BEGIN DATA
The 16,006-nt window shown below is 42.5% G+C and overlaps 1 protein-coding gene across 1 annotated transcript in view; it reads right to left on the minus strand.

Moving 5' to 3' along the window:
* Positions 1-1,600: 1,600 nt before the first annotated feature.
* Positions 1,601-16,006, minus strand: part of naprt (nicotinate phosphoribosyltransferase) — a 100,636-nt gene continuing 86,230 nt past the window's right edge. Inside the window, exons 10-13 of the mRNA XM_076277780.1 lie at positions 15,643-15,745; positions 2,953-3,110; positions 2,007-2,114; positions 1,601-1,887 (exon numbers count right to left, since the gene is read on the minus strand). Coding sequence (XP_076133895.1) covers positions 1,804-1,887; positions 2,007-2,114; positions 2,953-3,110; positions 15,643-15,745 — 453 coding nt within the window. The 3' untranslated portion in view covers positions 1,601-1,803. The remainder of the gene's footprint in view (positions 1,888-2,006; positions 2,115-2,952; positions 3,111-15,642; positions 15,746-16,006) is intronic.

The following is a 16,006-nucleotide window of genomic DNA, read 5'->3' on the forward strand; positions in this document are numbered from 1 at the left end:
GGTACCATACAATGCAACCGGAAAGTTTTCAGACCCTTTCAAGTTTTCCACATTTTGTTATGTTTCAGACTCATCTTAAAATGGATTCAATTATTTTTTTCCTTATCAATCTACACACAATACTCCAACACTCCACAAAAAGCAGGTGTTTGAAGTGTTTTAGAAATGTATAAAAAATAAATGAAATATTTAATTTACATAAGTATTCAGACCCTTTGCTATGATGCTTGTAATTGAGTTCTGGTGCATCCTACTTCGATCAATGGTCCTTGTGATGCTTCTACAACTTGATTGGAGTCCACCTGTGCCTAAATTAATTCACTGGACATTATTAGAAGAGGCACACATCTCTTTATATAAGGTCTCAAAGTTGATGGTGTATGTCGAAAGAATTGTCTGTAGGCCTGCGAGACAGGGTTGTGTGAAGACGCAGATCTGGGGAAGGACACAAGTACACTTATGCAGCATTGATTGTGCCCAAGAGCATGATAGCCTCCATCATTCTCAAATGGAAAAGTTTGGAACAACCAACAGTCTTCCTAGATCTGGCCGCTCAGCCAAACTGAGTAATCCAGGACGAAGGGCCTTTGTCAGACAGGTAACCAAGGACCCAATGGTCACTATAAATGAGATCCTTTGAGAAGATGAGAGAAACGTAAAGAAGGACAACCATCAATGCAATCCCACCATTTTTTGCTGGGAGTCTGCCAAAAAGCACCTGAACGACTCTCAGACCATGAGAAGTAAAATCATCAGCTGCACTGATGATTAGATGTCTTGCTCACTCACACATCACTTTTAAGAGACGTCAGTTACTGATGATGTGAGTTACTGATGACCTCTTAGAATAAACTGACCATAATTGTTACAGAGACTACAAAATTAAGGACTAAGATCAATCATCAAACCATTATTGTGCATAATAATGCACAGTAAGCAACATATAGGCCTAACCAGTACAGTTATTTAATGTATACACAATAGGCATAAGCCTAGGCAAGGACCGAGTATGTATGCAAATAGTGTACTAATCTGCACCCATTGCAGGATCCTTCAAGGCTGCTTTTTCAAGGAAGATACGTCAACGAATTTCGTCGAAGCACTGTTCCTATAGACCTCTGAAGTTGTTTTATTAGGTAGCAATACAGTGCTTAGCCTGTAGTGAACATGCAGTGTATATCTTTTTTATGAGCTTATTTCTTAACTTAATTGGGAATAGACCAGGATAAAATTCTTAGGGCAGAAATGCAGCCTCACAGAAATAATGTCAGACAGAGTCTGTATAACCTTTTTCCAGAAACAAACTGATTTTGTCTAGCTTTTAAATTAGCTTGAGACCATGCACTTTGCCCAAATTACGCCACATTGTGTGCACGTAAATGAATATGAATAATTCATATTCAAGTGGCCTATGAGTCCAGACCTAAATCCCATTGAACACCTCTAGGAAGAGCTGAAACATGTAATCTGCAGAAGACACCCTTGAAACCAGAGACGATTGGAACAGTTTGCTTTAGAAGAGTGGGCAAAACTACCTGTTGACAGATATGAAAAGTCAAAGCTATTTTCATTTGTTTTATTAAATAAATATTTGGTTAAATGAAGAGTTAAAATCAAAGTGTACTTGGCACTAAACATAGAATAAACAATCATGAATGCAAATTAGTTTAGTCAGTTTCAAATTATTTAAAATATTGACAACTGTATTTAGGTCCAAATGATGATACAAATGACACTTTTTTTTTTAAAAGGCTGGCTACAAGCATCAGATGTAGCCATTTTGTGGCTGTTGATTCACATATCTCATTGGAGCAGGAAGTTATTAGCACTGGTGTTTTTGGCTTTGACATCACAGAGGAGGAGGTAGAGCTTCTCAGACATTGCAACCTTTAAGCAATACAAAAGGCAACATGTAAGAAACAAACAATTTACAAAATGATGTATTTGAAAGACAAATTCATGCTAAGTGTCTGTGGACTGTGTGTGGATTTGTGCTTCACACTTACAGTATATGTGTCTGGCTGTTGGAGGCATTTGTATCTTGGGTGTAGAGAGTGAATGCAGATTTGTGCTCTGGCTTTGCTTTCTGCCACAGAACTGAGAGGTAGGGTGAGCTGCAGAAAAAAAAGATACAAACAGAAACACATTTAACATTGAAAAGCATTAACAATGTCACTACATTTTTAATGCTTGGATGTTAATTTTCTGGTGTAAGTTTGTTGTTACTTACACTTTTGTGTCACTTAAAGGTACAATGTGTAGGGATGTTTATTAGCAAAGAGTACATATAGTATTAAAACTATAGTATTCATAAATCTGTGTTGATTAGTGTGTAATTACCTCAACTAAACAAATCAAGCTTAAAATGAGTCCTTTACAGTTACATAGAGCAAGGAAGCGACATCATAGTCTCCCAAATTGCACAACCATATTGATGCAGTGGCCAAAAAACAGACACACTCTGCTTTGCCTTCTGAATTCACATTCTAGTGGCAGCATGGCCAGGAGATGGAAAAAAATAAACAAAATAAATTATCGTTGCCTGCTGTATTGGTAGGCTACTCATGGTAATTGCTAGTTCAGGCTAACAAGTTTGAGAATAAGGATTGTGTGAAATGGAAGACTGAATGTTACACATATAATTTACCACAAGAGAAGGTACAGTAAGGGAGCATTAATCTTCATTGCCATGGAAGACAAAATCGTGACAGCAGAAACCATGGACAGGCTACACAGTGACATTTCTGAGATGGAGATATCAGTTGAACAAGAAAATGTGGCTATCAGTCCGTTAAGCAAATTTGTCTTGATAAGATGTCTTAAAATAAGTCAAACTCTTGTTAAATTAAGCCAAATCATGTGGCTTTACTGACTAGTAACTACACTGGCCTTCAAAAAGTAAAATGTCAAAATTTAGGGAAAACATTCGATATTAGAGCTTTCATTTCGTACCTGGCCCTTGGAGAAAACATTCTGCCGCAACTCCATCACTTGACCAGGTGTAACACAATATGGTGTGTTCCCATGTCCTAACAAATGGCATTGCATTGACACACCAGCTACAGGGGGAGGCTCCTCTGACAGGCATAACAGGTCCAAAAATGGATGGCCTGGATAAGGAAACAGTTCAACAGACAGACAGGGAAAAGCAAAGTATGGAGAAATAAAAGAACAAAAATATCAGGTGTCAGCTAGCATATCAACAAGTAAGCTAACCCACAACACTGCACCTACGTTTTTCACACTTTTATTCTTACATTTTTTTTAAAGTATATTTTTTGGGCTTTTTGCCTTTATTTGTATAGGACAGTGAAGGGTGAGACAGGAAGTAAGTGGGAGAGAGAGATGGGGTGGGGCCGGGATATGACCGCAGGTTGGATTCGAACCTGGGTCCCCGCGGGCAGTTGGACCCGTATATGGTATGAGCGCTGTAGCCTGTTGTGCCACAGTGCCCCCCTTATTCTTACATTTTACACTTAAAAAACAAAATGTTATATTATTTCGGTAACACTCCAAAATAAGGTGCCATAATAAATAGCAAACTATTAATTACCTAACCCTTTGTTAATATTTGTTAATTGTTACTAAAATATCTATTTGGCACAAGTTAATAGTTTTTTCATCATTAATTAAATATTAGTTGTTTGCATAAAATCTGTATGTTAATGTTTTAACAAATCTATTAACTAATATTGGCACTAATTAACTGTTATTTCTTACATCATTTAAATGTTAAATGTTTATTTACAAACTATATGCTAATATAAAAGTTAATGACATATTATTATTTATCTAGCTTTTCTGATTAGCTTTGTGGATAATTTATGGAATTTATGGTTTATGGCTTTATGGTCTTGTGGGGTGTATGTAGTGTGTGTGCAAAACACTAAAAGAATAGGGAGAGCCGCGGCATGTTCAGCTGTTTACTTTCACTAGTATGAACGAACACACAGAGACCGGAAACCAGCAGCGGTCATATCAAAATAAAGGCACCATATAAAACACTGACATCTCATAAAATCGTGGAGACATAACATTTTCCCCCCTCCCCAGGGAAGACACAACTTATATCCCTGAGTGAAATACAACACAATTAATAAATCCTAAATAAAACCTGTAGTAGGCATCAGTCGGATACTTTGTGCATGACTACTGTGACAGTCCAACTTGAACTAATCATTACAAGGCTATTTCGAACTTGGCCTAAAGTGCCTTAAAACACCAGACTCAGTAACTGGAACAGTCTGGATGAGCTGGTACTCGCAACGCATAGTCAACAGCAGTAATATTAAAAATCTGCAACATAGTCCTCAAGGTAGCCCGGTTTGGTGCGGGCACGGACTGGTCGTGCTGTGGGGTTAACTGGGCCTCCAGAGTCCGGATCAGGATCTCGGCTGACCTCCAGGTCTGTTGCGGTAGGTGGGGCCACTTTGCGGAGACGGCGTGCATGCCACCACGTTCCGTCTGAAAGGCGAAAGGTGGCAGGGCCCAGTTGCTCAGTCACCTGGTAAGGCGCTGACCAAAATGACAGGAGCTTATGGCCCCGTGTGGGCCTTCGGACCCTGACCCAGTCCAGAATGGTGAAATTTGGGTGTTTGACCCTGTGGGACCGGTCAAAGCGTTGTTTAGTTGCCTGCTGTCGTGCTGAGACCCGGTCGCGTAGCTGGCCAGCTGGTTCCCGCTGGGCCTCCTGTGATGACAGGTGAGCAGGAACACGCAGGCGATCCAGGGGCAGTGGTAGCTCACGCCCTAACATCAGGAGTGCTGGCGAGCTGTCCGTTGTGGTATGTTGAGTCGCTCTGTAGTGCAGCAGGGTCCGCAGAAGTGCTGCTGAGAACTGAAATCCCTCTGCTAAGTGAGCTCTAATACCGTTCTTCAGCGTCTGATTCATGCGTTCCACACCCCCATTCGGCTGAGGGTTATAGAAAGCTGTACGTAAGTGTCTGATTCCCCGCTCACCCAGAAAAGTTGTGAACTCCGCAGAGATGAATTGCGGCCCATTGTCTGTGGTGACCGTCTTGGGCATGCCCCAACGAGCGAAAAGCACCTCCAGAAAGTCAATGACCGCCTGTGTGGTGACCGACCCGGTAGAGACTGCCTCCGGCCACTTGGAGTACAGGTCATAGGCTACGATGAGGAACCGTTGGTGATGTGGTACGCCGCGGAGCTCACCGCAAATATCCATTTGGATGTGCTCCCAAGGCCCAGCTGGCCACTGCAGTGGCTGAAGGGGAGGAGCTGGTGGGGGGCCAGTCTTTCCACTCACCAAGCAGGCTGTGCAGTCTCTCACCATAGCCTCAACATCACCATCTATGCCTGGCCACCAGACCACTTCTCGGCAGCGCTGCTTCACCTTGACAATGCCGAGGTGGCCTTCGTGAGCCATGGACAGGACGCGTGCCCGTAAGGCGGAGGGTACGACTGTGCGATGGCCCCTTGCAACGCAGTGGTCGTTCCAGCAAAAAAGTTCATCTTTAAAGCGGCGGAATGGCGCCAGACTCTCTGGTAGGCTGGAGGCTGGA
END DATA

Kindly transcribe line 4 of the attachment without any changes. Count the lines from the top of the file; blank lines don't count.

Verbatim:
* Positions 1,601-16,006, minus strand: part of naprt (nicotinate phosphoribosyltransferase) — a 100,636-nt gene continuing 86,230 nt past the window's right edge. Inside the window, exons 10-13 of the mRNA XM_076277780.1 lie at positions 15,643-15,745; positions 2,953-3,110; positions 2,007-2,114; positions 1,601-1,887 (exon numbers count right to left, since the gene is read on the minus strand). Coding sequence (XP_076133895.1) covers positions 1,804-1,887; positions 2,007-2,114; positions 2,953-3,110; positions 15,643-15,745 — 453 coding nt within the window. The 3' untranslated portion in view covers positions 1,601-1,803. The remainder of the gene's footprint in view (positions 1,888-2,006; positions 2,115-2,952; positions 3,111-15,642; positions 15,746-16,006) is intronic.